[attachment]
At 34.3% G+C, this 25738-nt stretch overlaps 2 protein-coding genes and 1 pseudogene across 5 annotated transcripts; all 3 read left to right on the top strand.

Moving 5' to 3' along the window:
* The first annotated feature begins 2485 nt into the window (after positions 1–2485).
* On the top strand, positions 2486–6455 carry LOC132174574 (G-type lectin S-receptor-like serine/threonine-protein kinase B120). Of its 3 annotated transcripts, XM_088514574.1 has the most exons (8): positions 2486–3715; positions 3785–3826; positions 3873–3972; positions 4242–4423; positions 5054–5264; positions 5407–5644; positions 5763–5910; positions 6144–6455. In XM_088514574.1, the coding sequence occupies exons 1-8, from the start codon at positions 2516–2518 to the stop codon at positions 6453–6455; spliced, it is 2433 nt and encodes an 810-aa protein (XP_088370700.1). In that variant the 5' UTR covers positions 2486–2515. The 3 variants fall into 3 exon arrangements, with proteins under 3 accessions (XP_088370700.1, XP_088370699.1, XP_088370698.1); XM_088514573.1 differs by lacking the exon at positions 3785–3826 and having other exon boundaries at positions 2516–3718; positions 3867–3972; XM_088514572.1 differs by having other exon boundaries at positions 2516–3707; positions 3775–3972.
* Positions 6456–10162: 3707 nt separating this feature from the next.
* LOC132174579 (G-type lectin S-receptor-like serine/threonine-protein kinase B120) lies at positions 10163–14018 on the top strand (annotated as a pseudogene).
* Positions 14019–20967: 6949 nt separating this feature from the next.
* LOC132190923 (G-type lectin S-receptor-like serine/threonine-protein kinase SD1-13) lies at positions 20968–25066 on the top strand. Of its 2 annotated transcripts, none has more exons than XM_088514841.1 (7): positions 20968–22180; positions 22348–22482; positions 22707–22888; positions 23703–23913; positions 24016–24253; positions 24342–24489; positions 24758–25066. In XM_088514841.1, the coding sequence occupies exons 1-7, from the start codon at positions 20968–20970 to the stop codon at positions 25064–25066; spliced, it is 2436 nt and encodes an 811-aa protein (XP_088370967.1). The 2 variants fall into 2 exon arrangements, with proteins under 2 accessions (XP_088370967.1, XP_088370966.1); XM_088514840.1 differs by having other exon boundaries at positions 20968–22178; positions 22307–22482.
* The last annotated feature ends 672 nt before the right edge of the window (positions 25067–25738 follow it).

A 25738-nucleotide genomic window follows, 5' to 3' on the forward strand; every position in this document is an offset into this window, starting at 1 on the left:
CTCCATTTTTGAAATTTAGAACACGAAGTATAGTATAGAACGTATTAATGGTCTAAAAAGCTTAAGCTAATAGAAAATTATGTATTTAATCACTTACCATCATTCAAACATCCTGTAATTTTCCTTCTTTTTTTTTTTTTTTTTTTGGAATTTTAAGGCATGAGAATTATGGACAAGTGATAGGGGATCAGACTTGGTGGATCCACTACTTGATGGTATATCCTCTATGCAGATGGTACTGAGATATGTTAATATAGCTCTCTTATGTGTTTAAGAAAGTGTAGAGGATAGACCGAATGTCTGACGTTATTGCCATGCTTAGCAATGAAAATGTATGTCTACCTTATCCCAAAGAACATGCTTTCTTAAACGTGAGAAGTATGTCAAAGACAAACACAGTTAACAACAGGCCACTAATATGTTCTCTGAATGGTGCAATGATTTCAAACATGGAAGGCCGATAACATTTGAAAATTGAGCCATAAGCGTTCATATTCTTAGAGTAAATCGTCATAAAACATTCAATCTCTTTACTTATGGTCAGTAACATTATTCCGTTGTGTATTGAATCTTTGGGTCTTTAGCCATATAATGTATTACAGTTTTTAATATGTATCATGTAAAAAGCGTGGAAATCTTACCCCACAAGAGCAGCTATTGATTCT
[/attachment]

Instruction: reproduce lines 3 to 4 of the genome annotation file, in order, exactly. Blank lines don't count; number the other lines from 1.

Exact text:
* The first annotated feature begins 2485 nt into the window (after positions 1–2485).
* On the top strand, positions 2486–6455 carry LOC132174574 (G-type lectin S-receptor-like serine/threonine-protein kinase B120). Of its 3 annotated transcripts, XM_088514574.1 has the most exons (8): positions 2486–3715; positions 3785–3826; positions 3873–3972; positions 4242–4423; positions 5054–5264; positions 5407–5644; positions 5763–5910; positions 6144–6455. In XM_088514574.1, the coding sequence occupies exons 1-8, from the start codon at positions 2516–2518 to the stop codon at positions 6453–6455; spliced, it is 2433 nt and encodes an 810-aa protein (XP_088370700.1). In that variant the 5' UTR covers positions 2486–2515. The 3 variants fall into 3 exon arrangements, with proteins under 3 accessions (XP_088370700.1, XP_088370699.1, XP_088370698.1); XM_088514573.1 differs by lacking the exon at positions 3785–3826 and having other exon boundaries at positions 2516–3718; positions 3867–3972; XM_088514572.1 differs by having other exon boundaries at positions 2516–3707; positions 3775–3972.